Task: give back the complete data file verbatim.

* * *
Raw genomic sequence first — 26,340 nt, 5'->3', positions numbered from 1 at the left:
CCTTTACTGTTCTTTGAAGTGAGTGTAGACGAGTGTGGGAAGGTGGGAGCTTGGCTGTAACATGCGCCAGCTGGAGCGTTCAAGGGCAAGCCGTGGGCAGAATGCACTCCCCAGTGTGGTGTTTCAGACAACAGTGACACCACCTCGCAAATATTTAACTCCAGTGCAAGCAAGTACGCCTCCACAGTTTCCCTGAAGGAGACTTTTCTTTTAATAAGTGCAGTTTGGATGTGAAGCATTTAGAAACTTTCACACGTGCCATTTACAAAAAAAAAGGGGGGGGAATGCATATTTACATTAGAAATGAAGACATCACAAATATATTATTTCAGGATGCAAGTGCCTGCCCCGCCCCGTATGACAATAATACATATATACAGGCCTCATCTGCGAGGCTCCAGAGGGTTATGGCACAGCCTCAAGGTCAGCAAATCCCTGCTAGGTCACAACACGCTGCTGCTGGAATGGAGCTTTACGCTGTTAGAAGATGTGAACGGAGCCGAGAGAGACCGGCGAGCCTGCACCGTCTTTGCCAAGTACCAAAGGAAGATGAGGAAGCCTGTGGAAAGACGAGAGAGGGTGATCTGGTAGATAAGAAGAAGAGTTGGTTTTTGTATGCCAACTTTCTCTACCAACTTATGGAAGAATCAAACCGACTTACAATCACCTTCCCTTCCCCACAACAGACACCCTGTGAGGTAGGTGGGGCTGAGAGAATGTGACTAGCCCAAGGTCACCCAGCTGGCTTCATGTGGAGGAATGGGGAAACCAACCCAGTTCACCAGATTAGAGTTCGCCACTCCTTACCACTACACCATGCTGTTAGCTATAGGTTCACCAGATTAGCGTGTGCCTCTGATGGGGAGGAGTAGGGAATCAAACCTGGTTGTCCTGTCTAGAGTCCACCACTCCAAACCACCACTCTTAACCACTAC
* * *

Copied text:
Raw genomic sequence first — 26,340 nt, 5'->3', positions numbered from 1 at the left:
CCTTTACTGTTCTTTGAAGTGAGTGTAGACGAGTGTGGGAAGGTGGGAGCTTGGCTGTAACATGCGCCAGCTGGAGCGTTCAAGGGCAAGCCGTGGGCAGAATGCACTCCCCAGTGTGGTGTTTCAGACAACAGTGACACCACCTCGCAAATATTTAACTCCAGTGCAAGCAAGTACGCCTCCACAGTTTCCCTGAAGGAGACTTTTCTTTTAATAAGTGCAGTTTGGATGTGAAGCATTTAGAAACTTTCACACGTGCCATTTACAAAAAAAAAGGGGGGGGAATGCATATTTACATTAGAAATGAAGACATCACAAATATATTATTTCAGGATGCAAGTGCCTGCCCCGCCCCGTATGACAATAATACATATATACAGGCCTCATCTGCGAGGCTCCAGAGGGTTATGGCACAGCCTCAAGGTCAGCAAATCCCTGCTAGGTCACAACACGCTGCTGCTGGAATGGAGCTTTACGCTGTTAGAAGATGTGAACGGAGCCGAGAGAGACCGGCGAGCCTGCACCGTCTTTGCCAAGTACCAAAGGAAGATGAGGAAGCCTGTGGAAAGACGAGAGAGGGTGATCTGGTAGATAAGAAGAAGAGTTGGTTTTTGTATGCCAACTTTCTCTACCAACTTATGGAAGAATCAAACCGACTTACAATCACCTTCCCTTCCCCACAACAGACACCCTGTGAGGTAGGTGGGGCTGAGAGAATGTGACTAGCCCAAGGTCACCCAGCTGGCTTCATGTGGAGGAATGGGGAAACCAACCCAGTTCACCAGATTAGAGTTCGCCACTCCTTACCACTACACCATGCTGTTAGCTATAGGTTCACCAGATTAGCGTGTGCCTCTGATGGGGAGGAGTAGGGAATCAAACCTGGTTGTCCTGTCTAGAGTCCACCACTCCAAACCACCACTCTTAACCACTAC